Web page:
Why would you automate a test? What benefits do we get with test automation?
Quite often when people get involved in automated testing, their main focus shifts from designing good tests to ensuring that the automated code can actually execute and run the test.
During the sprint when team members are under pressure to deliver the stories in a limited time frame, there is usually not enough time to test all the planned scenarios, let alone writing automated test scripts to test the new functionality.
We can get bogged down with the details of the work, coding, reviewing, executing and forget about the main reason why we actually automate a test!
Why do we automate a test?
This is one of the questions I ask when I interview candidates for a Test Automation role and to my surprise, many candidates seem to miss the main and most important reason to automate a test. Some of the answers I get from candidates are quite credible, but still not the answer that I’m looking for. Some of the answers I get to the above question are:
Increase Test Coverage
This answer is quite valid, but how do we define coverage? If we have 100 tests, how can we measure the percentage coverage?
With a mature test automation practice in place, you could be running hundreds of tests in a relatively short period of time.
Because of this, we can create more test cases, more test scenarios and test with more input data for a given feature and thus gain more confidence that they system is working as expected.
However, in testing and especially test automation, more tests don’t really mean better quality or more chance of finding bugs.
In a post by Martin Fowler, where he discuses Test Coverage, he mentions
If you make a certain level of coverage a target, people will try to attain it. The trouble is that high coverage numbers are too easy to reach with low quality testing. At the most absurd level you have AssertionFreeTesting. But even without that you get lots of tests looking for things that rarely go wrong distracting you from testing the things that really matter.
This answer is also true as you can spend valuable time doing interesting exploratory testing while the automated tests are running. However, for a brand new feature that has been developed, it could actually take longer to write automated scripts than to test the feature manually in the first instant.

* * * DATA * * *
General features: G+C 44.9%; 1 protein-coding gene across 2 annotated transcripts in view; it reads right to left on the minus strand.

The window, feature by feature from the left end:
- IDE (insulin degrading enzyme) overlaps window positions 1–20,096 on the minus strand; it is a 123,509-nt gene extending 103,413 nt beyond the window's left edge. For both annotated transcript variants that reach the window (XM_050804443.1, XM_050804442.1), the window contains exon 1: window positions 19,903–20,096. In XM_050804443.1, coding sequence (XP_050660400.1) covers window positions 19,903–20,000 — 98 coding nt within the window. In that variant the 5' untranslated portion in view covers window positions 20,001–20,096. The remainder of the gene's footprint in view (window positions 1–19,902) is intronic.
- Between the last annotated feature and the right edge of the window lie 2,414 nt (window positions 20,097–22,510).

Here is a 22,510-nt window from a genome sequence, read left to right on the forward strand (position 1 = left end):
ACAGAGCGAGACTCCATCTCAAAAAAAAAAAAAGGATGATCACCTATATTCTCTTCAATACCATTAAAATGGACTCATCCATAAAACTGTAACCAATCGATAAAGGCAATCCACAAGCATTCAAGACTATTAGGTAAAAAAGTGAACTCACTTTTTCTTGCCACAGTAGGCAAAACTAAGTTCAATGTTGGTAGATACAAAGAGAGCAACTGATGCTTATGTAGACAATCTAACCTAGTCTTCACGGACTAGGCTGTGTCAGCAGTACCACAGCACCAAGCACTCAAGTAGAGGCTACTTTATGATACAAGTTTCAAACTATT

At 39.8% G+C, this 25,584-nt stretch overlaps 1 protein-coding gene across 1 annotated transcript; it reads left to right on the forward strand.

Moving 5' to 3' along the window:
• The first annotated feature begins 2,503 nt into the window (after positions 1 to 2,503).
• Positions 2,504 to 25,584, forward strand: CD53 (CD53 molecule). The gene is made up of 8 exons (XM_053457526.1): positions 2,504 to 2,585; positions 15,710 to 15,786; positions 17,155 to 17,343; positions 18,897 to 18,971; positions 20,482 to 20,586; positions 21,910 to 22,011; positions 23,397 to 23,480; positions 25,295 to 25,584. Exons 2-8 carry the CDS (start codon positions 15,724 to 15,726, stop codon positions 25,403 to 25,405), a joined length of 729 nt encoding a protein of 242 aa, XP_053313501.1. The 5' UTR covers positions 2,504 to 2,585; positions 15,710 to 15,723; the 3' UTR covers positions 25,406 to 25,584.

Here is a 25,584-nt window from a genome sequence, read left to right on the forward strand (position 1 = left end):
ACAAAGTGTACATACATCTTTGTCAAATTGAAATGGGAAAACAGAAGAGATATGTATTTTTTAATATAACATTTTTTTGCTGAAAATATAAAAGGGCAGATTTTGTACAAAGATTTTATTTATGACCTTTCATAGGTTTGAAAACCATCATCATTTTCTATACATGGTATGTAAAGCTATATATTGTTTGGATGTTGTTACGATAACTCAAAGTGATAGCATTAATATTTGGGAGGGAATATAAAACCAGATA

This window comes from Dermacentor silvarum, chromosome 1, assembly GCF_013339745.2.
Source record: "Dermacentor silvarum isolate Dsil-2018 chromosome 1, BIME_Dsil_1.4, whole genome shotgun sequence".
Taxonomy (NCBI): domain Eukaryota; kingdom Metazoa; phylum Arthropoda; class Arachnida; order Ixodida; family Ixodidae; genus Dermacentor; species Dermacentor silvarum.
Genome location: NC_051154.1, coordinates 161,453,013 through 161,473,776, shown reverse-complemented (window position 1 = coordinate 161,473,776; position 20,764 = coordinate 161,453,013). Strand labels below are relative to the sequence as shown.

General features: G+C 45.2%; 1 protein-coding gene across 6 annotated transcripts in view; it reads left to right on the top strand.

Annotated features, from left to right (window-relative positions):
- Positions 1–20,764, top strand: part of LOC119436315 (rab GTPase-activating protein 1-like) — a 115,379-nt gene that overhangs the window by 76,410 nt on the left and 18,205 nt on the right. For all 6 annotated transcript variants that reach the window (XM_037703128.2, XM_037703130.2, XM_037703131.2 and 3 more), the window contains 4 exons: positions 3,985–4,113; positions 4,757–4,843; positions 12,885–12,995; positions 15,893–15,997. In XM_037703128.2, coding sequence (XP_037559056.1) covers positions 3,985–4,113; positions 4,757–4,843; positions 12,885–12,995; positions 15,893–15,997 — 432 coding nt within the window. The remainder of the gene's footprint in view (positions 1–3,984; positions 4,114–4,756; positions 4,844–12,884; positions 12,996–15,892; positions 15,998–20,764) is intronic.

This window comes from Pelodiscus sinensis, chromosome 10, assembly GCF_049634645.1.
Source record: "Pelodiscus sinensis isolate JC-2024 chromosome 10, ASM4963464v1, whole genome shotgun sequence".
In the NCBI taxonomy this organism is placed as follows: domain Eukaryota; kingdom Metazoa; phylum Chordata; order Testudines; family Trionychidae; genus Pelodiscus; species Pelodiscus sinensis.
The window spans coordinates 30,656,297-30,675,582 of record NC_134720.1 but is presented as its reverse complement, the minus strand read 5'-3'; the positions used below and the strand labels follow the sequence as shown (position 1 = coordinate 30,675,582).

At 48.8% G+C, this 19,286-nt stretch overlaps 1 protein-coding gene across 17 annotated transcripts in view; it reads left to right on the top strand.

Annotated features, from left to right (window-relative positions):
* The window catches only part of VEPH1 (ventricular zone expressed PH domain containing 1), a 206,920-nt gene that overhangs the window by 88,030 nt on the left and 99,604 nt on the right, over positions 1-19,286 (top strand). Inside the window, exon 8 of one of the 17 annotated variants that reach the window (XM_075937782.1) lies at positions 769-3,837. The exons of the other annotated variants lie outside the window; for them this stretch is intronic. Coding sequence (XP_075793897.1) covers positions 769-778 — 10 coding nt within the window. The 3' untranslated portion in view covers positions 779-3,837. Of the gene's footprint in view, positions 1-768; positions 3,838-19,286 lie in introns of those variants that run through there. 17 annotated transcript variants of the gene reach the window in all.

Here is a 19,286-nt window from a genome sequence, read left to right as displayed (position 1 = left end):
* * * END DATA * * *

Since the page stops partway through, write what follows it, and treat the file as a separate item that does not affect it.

So, it is important to note that to save time from automated tests, it requires an initial increased effort in scripting the automated tests, making sure they are code reviewed, and that there are no hiccups in the execution of automated tests.
Find More Bugs
This answer worries me sometimes as I have never seen any metrics that suggests there were more bugs found by automation than manual / exploratory testing. Automated tests generally check for any regression in the system after new code has been implemented.
There is always more chance of finding bugs in new features than in existing functionality. Furthermore, there are other reasons why automated tests fail to find defects
Replace Manual Testers
This is probably the worst answer I have heard in regards to why we automate a test. There is a clear distinction between what a manual tester does and what an automated test checks. Automated testing is not testing, it is checking of facts.
In order to be able to automate a test, we have to know the expected outcome so that we can check for the valid or invalid outcome. This is what gives us true or false, positive or negative, pass or fail.
Testing on the other hand is an investigation exercise, where we design and execute tests simultaneously. Many things can behave differently where only an observant human tester can notice.
Good manual testers will always be needed because of the different mindset and the ability to question the system.
Although automated tests are capable of giving us quick feedback and alert us about the health of an application, so that we can revert any code change that has broken the system, automated testing on its own does not improve quality. Just because we have a mature test automation in place does not guarantee that no bugs escape in to production.
We can improve quality by ensuring correct practices are followed from start to finish of a development cycle. Quality is not an afterthought; it should be baked in right from the beginning. It is not enough to rely on automated tests to get a picture of the quality of the product.
So, what is the main reason we automate a test?
The short answer is repeatability. We automate a test because we need to execute the same tests over and over again. Would you want to automate a test if you were only going to run it once and forget about it? Of course not! The time and effort that you spend on automating the test, you could have executed it manually.
Now, by definition, we automate repeatable tests, i.e. regression tests, that we need to execute frequently.
So, next time, when you want to automate a test, take a step back and think how often are you likely to execute this test? Is it really worth the effort to automate the test?